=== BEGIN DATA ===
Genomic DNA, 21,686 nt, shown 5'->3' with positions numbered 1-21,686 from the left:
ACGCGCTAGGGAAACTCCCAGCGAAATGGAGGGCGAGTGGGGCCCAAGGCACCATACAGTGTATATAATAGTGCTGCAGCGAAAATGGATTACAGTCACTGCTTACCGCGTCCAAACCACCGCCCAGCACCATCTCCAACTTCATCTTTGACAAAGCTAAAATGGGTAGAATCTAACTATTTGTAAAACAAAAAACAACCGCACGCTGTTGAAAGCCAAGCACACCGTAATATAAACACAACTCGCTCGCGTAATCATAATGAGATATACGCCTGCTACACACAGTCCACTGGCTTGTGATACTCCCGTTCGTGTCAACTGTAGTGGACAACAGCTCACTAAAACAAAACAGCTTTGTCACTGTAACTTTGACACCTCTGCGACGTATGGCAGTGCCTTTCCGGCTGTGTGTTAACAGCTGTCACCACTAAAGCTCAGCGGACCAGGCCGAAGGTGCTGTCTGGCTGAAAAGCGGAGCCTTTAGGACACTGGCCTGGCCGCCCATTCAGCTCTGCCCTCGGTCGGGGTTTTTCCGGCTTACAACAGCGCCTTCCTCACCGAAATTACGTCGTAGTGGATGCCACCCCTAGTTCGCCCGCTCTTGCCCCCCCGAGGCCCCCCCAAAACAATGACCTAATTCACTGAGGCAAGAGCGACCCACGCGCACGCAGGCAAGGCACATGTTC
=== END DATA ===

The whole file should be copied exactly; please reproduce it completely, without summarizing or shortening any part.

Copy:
Genomic DNA, 21,686 nt, shown 5'->3' with positions numbered 1-21,686 from the left:
ACGCGCTAGGGAAACTCCCAGCGAAATGGAGGGCGAGTGGGGCCCAAGGCACCATACAGTGTATATAATAGTGCTGCAGCGAAAATGGATTACAGTCACTGCTTACCGCGTCCAAACCACCGCCCAGCACCATCTCCAACTTCATCTTTGACAAAGCTAAAATGGGTAGAATCTAACTATTTGTAAAACAAAAAACAACCGCACGCTGTTGAAAGCCAAGCACACCGTAATATAAACACAACTCGCTCGCGTAATCATAATGAGATATACGCCTGCTACACACAGTCCACTGGCTTGTGATACTCCCGTTCGTGTCAACTGTAGTGGACAACAGCTCACTAAAACAAAACAGCTTTGTCACTGTAACTTTGACACCTCTGCGACGTATGGCAGTGCCTTTCCGGCTGTGTGTTAACAGCTGTCACCACTAAAGCTCAGCGGACCAGGCCGAAGGTGCTGTCTGGCTGAAAAGCGGAGCCTTTAGGACACTGGCCTGGCCGCCCATTCAGCTCTGCCCTCGGTCGGGGTTTTTCCGGCTTACAACAGCGCCTTCCTCACCGAAATTACGTCGTAGTGGATGCCACCCCTAGTTCGCCCGCTCTTGCCCCCCCGAGGCCCCCCCAAAACAATGACCTAATTCACTGAGGCAAGAGCGACCCACGCGCACGCAGGCAAGGCACATGTTC